Profiles in the Law

Failure is Not an Option

By Linda Campillo

Brian Baker is an attorney with a mission as he takes on a project in Portland Public Schools that many might view as overwhelming.

Called The Education Project, Baker's program represents Portland Public Schools minority students facing suspension or expulsion from their middle schools. Through a grant from the Office of Juvenile Justice and Delinquency Prevention and the Oregon Criminal Justice Commission, Baker plans to represent 50 minority middle school students during the 2001-2002 school year.

Data indicates that African American kids represent 17 percent of students, and yet they are involved in 33 percent of all suspensions - nearly three times the rate of Caucasian youths, Baker explains. 'The goal is to work with parents and district administrators to identify options for these kids.'' Discretion exists for suspensions and expulsions, so Baker sees room for assessing students and negotiating alternatives leading to a successful education. Otherwise, these students are at risk of ending up in the juvenile justice system. 'The goal is to hopefully see fewer kids out of school, and either in alternative schools, getting special education services or in school programs.''

Working with students is nothing new to Baker, who is a senior attorney with Juvenile Rights Project Inc. in Portland. For about three years, he has coordinated educational advocacy for the Juvenile Rights Project on behalf of youths involved with Services to Children and Families and the Multnomah County Juvenile Court. He provides training in special education law throughout the state to foster and adoptive parents, CASA staff, Services to Children and Families staff, juvenile court counselors, attorneys and judges. He holds a B.A. from Rutgers University and is a 1992 Williamette University College of Law graduate.

As part of The Education Project, he also will be conducting four half-day trainings for legal representatives and community members about the educational rights of students.

'Attending to children's educational needs is an area that Brian has developed himself and has made a huge difference,'' says Angela Sherbo, senior advocacy attorney with the Juvenile Rights Project and Baker's supervisor on the grant project. 'His project takes a multidisciplinary approach to ensure that kids are educated.'

Baker plans to use his background in special education law to form a collaborative approach in helping minority students develop a plan for educational success. 'I frequently see tension between schools and parents, so part of it will be to be a third voice,' Baker explains. 'Part of it is going to be a wrap-around approach for the kid so that everyone is working as a team.'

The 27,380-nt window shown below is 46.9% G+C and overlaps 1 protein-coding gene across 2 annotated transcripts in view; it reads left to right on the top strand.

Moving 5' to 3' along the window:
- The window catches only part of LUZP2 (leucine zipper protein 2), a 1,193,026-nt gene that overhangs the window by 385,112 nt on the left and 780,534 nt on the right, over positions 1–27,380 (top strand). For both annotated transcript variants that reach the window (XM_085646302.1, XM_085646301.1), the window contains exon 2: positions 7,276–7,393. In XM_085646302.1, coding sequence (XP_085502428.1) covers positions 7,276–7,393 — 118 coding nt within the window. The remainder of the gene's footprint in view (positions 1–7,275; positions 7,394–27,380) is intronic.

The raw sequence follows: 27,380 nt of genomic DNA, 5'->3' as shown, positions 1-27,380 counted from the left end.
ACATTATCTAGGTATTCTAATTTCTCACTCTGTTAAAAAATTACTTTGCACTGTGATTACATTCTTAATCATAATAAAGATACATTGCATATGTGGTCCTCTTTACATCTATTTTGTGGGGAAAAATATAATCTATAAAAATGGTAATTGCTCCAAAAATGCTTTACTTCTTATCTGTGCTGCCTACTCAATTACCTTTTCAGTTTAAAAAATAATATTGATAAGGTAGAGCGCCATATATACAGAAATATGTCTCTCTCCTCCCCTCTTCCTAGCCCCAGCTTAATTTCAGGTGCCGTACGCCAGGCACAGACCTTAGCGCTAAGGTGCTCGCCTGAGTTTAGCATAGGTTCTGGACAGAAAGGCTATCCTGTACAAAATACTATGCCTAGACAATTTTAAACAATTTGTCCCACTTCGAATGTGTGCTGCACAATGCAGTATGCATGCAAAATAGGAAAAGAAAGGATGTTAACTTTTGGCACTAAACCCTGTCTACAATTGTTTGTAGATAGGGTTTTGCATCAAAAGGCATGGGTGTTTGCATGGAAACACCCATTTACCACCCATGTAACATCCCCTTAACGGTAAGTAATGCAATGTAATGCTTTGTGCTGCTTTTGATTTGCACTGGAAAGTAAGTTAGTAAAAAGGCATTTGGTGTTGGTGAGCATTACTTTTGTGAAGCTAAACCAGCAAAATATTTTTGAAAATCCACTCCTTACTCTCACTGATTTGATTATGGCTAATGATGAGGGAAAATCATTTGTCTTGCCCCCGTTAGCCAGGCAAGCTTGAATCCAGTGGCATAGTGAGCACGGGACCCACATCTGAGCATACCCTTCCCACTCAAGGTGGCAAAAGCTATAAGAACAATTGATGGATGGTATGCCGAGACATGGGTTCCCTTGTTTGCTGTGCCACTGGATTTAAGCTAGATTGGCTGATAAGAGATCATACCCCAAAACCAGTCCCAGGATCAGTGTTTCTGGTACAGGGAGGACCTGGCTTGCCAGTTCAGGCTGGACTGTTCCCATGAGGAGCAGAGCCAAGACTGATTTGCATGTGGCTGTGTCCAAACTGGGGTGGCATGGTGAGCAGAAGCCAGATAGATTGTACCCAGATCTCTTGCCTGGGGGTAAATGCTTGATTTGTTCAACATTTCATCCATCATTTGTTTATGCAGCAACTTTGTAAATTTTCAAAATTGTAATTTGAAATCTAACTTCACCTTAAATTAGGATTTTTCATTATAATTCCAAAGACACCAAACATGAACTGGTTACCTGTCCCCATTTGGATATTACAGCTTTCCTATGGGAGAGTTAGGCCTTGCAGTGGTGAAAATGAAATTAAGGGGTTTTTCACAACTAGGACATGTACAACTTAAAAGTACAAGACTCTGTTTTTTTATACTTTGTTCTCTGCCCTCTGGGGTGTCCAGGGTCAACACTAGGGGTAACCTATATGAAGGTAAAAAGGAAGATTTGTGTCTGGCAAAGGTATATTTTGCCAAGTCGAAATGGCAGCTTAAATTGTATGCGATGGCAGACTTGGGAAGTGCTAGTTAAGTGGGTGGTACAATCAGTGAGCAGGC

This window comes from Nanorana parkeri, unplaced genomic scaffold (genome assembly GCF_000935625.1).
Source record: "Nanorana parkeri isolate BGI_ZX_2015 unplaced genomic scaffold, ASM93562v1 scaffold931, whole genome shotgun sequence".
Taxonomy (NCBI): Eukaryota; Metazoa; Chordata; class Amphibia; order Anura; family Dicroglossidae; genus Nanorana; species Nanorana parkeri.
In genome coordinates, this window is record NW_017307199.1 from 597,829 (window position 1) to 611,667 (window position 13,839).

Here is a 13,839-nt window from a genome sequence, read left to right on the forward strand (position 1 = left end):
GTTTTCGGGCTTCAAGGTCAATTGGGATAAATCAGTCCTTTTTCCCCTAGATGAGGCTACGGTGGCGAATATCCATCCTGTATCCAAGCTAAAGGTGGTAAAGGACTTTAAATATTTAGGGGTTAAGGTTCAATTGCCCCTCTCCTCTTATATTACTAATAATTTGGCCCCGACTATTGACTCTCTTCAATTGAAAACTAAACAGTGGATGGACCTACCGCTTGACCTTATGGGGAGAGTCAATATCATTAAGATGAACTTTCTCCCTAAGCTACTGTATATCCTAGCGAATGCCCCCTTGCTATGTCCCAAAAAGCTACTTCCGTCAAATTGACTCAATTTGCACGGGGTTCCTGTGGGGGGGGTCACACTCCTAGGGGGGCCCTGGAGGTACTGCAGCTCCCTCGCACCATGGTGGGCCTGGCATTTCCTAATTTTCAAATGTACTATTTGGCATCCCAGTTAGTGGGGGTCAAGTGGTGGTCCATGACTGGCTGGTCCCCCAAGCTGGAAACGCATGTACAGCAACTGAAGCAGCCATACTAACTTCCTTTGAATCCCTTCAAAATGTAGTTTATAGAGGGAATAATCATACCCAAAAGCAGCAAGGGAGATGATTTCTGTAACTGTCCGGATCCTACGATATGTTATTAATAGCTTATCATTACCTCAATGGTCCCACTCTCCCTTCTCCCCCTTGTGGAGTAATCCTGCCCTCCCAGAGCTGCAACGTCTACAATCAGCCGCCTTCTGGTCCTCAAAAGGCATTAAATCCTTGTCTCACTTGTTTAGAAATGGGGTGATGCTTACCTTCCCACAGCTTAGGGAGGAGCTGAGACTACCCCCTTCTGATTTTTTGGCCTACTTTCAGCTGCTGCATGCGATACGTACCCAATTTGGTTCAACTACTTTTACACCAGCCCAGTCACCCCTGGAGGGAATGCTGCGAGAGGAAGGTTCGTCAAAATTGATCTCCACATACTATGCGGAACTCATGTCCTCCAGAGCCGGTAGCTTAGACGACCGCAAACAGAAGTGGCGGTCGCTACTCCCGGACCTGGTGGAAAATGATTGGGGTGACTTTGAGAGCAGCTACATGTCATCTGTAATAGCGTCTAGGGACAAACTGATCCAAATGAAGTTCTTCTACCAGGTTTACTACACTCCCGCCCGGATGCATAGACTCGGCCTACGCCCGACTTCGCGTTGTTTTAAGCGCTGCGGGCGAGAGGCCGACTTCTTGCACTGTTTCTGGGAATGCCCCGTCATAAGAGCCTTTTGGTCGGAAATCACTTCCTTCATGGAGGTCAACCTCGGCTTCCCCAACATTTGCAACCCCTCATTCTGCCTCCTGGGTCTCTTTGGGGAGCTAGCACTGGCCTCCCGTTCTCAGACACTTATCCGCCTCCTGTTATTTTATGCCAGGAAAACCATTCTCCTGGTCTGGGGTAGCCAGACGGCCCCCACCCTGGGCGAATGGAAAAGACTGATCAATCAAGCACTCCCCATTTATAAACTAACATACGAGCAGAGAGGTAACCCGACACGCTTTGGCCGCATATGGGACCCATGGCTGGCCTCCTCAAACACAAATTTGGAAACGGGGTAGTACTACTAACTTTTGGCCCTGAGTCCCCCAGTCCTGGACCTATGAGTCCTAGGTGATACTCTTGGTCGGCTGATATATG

A lot of the students Baker has dealt with have had unidentified disabilities which needed to be assessed. Such identification can be a dual-edged sword; while helpful at times (for receiving appropriate services), there is also a trend towards over-identification among minority students, worrying parents who don't necessarily want their children 'labeled,' or moved to non-mainstream school placements. However, if the child has behavioral disabilities, identification is crucial, because special education laws offer protection against removal from the school setting.

Referrals for the project can come from anywhere, even the students themselves, but for the most part Baker sees the referrals coming from judges, probation officers or community partners. One concern is to not make the system litigious, and Baker has formed an advisory committee of community partners to assist with community outreach. 'The big challenge will be two-fold: I presume there's going to be some resistance from schools in having kids back who have behavioral problems, …and people may be hesitant in dealing with a children's advocacy lawyer.'

He adds. 'Schools will welcome it if it opens better paths of communication with parents and community partners.' One of Baker's first tasks is to find 50 middle school students to help, and the other is to get the services the students need to get back on track in education. Whether he can do that in one school year remains a question. 'I think it's going to be longer term. My hope is we can identify some trends so we can go back to the commission and identify barriers to educational success.'

Fifty students is the project target says Sherbo. 'We know the need is out there. If we can prevent the kids from leaving school, we can hopefully prevent them from entering the juvenile justice system.'

'It is kind of a monumental task, and this is only a third of my work,' Baker says. In addition to the project, Baker continues carrying some special education cases along with his work as a statewide education advocate. Baker also spends time volunteering with the Feral Cat Coalition, the Classroom Law Project and Reedwood Shelter.

'We can't lose focus. It's not an 'us or them' type of situation. School failure affects all of us.' Baker's mission is to work for school success for all kids. 'I really hope that my clients will stabilize in the middle school programs and transition to high school successfully and end up with diplomas. I'm very passionate about this.'


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